A/N : Okay, okay, people, because you kept persisting that I write more, here it is. The anticlimactic end to Sic Transit Gloria! In a way, I like it, but I'm not totally satisfied. Because it's been so long since Shadow aired, and with the new season underway, I'm just not able to get back into the mindset I was when I wrote this. Knowing what I know it's too hard, and ... well, I'm just not in it like I was. To drag it out any longer would be cruel, and I really thing it needs to end.

So here it is to all of you who yelled at me for not having it finished when I posted a new story. Seriously... you're still yelling at me. cries

Let me know if you like it, love it, or hate me to death. It's not what it could be, but it IS, and that's all I can hope for.


When I was young, and I got sick, the real cure wasn't fluids and whatever nasty medicine the doctors made me swallow twice a day. The real cure wass getting to sit in Dad's bed, and have him pay more attention to me than the hunt at hand. It was getting to watch TV all day and eat chicken soup Sammy had watered down with sketchy tap water, and served cold because we didn't have a microwave.

It was getting touched, constantly. A hand to my forehead every time he passed, to make sure the fever hadn't spiked, or to smooth my hair, to rest a comforting hand on my shoulder.

I'd take that over the medicine any day. And not just because the stuff tasted like crap.

Sam must have picked up on something watching Dad's rare mother hen moments, because after he decided I wasn't dying, he wouldn't leave me alone. If he wasn't looking at me like I might fall over, he was taking my temperature every hour, shoving orange juice down my throat, reminding me it was time to take my pills or asking me how I was feeling.

I heard somewhere that we learn by doing.

I wish he hadn't paid so much goddamn attention, because being mothered by the kid you practically raised, can get old fast.

Well, there's something I learned, too.

It was a pattern, and well rehearsed.

Fight, bleed, heal, pack up in the morning and move on. Now more than ever we had to keep moving, never staying in one place long enough to let it bite us on the ass.

I woke Sam at dawn the very day I felt like I could sit for more than an hour without passing out. I turned a deaf ear to his protests that I still had a fever that I couldn't manage to get rid of, and stitches that would kill me ten minutes into a drive. I shoved our shit in the car, and I handed him the keys.

He looked at me for a full minute, just staring with those huge brown eyes of his, trying to say a million things I had no intention of hearing.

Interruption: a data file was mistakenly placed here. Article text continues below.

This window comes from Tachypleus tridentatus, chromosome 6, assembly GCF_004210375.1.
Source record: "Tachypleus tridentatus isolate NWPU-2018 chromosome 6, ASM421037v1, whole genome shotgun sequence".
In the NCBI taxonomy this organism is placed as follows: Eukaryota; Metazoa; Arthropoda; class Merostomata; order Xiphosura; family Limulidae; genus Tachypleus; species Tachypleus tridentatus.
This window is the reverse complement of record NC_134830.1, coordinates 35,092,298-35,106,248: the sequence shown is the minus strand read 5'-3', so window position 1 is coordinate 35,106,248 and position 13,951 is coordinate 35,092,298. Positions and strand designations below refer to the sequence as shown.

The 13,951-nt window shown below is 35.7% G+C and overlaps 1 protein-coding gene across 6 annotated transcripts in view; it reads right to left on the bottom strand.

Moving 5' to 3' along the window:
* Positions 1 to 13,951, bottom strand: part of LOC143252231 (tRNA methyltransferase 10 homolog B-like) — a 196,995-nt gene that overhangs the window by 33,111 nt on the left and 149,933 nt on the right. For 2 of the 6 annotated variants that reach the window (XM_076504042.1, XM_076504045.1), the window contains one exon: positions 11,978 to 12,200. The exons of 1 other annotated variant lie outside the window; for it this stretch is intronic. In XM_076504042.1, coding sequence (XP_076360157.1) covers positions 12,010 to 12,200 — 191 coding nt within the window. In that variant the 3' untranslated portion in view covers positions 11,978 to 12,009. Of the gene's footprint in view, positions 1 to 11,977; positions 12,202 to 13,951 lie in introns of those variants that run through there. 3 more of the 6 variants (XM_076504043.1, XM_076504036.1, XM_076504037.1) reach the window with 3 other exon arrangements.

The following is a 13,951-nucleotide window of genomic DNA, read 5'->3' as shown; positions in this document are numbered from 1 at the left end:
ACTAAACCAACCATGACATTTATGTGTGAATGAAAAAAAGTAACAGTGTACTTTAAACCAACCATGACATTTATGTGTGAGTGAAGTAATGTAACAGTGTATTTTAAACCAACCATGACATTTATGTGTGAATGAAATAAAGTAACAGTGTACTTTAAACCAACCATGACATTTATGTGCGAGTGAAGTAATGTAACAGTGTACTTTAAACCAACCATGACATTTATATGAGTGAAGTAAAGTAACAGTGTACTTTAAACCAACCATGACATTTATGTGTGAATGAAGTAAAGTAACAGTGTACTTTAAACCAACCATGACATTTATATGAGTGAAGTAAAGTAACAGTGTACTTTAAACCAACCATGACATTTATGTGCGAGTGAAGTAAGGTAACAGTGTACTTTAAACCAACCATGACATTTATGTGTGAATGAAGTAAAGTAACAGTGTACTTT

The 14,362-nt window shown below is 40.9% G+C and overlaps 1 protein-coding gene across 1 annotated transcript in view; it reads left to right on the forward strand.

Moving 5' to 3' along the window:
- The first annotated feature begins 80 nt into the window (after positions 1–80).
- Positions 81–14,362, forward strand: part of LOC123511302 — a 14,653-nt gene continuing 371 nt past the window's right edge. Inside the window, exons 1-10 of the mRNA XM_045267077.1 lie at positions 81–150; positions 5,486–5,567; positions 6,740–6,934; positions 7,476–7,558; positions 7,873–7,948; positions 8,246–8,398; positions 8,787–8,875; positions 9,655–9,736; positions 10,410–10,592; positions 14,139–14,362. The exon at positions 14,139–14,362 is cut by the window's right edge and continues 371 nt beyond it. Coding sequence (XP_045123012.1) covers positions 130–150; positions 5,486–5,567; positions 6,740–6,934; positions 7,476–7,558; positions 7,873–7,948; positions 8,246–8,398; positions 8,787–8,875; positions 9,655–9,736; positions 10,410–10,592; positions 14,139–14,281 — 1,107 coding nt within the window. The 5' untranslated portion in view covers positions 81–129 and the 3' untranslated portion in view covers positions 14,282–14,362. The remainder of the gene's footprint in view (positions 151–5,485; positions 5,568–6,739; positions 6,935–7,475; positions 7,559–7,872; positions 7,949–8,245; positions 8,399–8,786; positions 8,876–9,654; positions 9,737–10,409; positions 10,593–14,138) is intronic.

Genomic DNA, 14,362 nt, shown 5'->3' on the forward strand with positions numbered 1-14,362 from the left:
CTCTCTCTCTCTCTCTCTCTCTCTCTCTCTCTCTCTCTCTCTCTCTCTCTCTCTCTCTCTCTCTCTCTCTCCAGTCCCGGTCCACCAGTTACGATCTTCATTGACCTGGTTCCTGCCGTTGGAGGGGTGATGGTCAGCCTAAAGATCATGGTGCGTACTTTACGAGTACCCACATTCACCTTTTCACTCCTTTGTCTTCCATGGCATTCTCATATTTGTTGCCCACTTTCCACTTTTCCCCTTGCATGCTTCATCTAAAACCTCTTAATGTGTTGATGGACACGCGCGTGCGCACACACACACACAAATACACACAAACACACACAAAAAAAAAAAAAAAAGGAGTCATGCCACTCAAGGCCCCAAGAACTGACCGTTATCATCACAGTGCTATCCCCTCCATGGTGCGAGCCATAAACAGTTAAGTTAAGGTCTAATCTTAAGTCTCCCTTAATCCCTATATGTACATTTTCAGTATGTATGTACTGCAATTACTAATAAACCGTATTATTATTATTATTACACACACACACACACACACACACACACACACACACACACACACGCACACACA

It was hard enough having to be in that damn tiny room with everything we said and left unsaid hanging over our heads like a rain cloud.

So we left.

It was that easy. We left everything back in that hotel room, and we drove on.

Only this time, I had no idea where we were going, or what we were fighting for.

The future was uncertain for the first time in my life, because for the first time there was an emphasis on it.

Before, I stick to what I knew : find something to fight for, a monster to kill or a demon to exorcise, a regular salt and burn once a week when things got boring. Wake up the next morning and move on to the next job.

Now I had to wonder what the future held for us. For the first time, this fight had an end in sight. Even the remote possibility had been, up until now, a dream, Dad's life quest, a fight handed down to us whether we wanted to take it on or not.

We had come together as a family, stronger as a unit, and lost. We had come up against the demon's minions, not even the real thing, and we were slaughtered, almost killed in a matter of minutes.

Leaning against the door, I sighed out loud.

"You okay?" Sam asked, pouncing on me. "You want me to pull over?"

I cursed the silence in the car, wanting nothing more than to crank up the stereo and drown out his question.

Instead, I shook my head. "I'm fine, Sam."

He raised a disbelieving brow, but to his credit, said nothing.

"You think we should call Dad?" he asked after a moment. "Make sure he's okay?"

I sighed again. "He won't answer."

I didn't have to try to know that. His resolve would be even stronger now, with the Chicago incident to back his belief that we were better off without him.

Sam opened his mouth to say something, faltered.

"I'm sure he's fine," I said, knowing without him saying it. "Don't worry."

"I wasn't," he said softly.


"I just wish..." he said finally. "I wish we could be a family."

I eyed him sharply. This was different.

I didn't reply.

What could I say?

It'd sure be nice, Sam?


The thing about gathering all your eggs in one basket is, no matter how much easier it is to carry, no matter how nice it is for all the eggs to be together, fitting in so nicely with each other, one big happy egg family... you drop the basket, and everyone's dead.

That's why we can't be together now.

And Sam's why we won't be together later.

And maybe I'm at fault here, for wanting us to be that happy family. Maybe it's stupid and I'm selfish, and maybe I still don't care.

We're a family now, hundreds of miles apart, bleeding and broken from trying to reunite.

We'll be a family when we're dead and gone.

Maybe that's the lesson this all is supposed to teach me.

But all I know in the end, this is what we do.

We bleed together.